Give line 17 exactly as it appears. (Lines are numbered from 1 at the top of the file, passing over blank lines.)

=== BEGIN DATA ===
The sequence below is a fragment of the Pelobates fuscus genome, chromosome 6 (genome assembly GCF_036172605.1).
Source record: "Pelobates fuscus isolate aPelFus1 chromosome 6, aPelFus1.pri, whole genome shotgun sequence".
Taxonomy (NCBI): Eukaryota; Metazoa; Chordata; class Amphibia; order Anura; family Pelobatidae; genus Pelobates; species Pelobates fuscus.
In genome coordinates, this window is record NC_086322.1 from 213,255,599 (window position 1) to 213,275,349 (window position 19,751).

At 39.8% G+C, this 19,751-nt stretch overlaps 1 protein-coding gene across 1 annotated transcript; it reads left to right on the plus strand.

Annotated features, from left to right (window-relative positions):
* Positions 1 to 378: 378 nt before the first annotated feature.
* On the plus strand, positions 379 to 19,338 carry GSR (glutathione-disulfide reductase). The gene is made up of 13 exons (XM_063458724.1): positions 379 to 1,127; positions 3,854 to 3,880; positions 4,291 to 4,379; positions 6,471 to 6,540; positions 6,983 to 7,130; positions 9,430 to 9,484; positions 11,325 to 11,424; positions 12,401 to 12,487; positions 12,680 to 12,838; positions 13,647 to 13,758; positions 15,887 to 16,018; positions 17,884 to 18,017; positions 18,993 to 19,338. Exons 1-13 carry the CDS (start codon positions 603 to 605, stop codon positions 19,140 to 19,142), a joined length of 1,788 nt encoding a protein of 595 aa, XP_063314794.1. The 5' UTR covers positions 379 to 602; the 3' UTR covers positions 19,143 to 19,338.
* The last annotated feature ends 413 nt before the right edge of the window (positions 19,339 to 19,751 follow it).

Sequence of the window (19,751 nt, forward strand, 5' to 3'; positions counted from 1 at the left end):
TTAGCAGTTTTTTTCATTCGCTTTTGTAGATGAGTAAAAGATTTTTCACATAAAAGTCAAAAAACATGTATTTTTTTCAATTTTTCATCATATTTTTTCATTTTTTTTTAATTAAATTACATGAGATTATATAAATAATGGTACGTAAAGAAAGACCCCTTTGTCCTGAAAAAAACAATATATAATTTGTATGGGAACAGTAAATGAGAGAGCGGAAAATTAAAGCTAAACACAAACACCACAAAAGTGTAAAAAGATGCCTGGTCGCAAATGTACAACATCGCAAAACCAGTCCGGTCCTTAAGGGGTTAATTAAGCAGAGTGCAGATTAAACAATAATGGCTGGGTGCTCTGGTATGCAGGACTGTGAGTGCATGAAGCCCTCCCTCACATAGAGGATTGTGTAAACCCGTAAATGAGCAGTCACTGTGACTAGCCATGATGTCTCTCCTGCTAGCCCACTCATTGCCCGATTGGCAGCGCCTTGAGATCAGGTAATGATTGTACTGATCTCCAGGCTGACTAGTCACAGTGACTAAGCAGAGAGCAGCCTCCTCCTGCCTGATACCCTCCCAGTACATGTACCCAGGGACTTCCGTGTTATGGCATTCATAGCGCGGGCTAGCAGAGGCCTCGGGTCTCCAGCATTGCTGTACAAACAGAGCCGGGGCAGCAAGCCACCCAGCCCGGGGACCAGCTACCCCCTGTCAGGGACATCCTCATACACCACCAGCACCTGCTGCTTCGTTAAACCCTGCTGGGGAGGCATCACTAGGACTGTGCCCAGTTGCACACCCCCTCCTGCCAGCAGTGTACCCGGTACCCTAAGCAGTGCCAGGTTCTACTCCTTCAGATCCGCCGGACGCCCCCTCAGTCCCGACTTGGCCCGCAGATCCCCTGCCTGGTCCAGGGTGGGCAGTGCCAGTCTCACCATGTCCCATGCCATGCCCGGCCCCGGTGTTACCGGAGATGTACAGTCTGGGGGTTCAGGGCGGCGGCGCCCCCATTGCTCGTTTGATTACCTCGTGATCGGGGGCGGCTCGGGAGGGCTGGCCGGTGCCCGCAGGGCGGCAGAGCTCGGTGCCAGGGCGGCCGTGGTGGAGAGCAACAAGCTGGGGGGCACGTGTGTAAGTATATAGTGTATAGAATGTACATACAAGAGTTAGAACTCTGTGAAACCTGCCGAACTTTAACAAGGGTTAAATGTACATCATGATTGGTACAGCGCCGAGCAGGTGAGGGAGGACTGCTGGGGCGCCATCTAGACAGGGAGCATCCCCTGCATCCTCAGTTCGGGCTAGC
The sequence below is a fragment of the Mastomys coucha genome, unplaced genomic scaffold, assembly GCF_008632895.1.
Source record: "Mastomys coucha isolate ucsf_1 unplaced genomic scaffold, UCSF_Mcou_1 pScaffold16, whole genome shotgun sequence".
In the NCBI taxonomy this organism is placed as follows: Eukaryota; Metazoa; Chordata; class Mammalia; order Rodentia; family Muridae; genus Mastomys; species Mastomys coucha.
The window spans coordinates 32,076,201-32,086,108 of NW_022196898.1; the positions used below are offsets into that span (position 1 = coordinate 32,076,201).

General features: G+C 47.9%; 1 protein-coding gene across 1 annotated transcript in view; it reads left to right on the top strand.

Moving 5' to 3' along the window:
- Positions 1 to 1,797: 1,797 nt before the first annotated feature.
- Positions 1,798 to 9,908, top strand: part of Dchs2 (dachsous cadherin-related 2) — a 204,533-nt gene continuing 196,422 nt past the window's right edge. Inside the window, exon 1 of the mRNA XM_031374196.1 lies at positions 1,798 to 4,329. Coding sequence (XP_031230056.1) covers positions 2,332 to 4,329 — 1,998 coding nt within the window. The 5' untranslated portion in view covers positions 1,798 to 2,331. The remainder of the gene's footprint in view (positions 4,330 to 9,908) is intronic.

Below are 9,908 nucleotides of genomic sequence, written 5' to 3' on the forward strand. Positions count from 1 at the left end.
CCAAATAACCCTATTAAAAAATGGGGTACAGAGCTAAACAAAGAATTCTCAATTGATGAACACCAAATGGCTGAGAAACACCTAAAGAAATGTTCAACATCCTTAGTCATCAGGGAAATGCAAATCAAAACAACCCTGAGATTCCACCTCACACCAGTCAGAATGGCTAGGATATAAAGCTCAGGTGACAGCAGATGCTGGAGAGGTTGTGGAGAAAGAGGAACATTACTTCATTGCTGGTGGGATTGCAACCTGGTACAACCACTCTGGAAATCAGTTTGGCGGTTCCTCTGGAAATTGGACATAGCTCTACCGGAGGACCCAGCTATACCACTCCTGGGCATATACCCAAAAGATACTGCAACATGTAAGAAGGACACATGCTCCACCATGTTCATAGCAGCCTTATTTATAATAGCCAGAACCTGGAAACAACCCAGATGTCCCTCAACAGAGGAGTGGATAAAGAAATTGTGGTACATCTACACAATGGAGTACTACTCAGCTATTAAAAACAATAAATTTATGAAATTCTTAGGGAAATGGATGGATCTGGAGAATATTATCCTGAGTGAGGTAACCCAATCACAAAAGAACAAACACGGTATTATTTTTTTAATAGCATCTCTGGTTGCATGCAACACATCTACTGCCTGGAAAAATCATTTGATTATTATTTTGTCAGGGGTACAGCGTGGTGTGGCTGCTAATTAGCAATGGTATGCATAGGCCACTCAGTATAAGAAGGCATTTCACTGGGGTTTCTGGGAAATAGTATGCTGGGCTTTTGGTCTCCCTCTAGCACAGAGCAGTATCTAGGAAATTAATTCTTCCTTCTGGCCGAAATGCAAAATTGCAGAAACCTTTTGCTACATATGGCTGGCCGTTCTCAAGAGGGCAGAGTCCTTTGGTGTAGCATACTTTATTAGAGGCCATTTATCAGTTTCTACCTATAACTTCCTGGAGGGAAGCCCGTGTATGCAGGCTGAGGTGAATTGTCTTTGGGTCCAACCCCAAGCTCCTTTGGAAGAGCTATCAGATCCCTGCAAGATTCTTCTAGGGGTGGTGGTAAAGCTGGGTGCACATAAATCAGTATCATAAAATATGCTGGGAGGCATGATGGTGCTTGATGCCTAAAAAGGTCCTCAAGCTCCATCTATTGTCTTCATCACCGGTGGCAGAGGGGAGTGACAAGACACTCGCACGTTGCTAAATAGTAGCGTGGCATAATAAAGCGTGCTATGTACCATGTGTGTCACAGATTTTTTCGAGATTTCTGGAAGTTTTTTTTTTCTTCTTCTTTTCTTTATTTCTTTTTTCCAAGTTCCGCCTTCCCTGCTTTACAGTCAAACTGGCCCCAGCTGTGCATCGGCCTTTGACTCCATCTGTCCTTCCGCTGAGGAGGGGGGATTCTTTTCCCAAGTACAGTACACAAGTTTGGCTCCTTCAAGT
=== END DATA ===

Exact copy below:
Moving 5' to 3' along the window: